Compared to the southern Rhône, the northern Rhône is easy to understand. All the appellations follow a narrow strip of land that follows the west bank of the river for 60km, from Vienne in the north to Valence in the south.
Except, that is, for Hermitage, sitting proudly on the east bank, surrounded by the very different terroir of Crozes-Hermitage.
For such a legendary name, the south-facing hill of Hermitage isn’t as large as you might expect. It covers just 137ha – for a sense of scale, Château Talbot in Bordeaux has 110ha, while AOC Châteauneuf-du-Pape covers 3,133ha.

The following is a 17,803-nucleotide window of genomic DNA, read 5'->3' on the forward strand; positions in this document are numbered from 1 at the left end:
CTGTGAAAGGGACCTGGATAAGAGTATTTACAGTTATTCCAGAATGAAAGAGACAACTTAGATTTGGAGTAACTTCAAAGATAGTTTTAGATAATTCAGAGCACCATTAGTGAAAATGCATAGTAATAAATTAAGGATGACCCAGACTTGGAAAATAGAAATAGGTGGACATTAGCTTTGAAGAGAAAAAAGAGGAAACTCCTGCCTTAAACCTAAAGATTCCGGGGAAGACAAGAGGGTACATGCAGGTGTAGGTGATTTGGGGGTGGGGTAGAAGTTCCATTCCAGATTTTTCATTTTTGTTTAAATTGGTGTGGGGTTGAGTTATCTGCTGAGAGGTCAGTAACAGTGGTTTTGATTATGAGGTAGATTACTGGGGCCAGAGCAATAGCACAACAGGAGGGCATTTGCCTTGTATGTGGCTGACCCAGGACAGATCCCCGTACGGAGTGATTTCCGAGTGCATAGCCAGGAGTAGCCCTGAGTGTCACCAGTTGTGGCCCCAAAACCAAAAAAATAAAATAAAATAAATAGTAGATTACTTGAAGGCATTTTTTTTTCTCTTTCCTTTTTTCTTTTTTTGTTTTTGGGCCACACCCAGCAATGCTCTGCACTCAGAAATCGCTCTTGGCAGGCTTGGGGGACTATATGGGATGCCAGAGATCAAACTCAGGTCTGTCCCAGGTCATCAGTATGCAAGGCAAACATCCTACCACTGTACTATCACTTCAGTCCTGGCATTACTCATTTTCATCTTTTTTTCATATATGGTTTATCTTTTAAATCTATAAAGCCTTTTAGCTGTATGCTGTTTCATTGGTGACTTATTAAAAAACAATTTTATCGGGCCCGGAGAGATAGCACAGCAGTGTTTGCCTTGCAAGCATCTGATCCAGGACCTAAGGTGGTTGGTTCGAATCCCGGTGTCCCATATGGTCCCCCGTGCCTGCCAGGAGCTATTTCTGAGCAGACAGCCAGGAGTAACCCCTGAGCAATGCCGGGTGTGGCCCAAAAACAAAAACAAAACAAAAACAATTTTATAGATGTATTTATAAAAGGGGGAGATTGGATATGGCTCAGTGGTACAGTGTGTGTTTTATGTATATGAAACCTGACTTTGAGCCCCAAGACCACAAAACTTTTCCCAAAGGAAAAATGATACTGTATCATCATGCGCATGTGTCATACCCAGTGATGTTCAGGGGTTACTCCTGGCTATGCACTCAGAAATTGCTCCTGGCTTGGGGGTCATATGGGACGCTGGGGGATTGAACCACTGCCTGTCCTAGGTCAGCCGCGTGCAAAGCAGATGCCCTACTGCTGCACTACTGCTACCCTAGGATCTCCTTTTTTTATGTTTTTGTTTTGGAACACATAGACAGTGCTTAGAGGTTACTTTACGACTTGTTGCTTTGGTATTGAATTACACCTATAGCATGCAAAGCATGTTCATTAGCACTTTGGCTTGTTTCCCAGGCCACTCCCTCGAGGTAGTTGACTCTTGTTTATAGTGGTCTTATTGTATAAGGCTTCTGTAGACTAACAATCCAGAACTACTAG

Hermitage may not be massive, but it’s a complex terroir. The western quarter is composed primarily of granite, and the long eastern flank is made up of limestone and alluvial deposits. At the summit there are patches of loess and at the base some gravelly clay.
Translated by Sylvia Wu / 吴嘉溦
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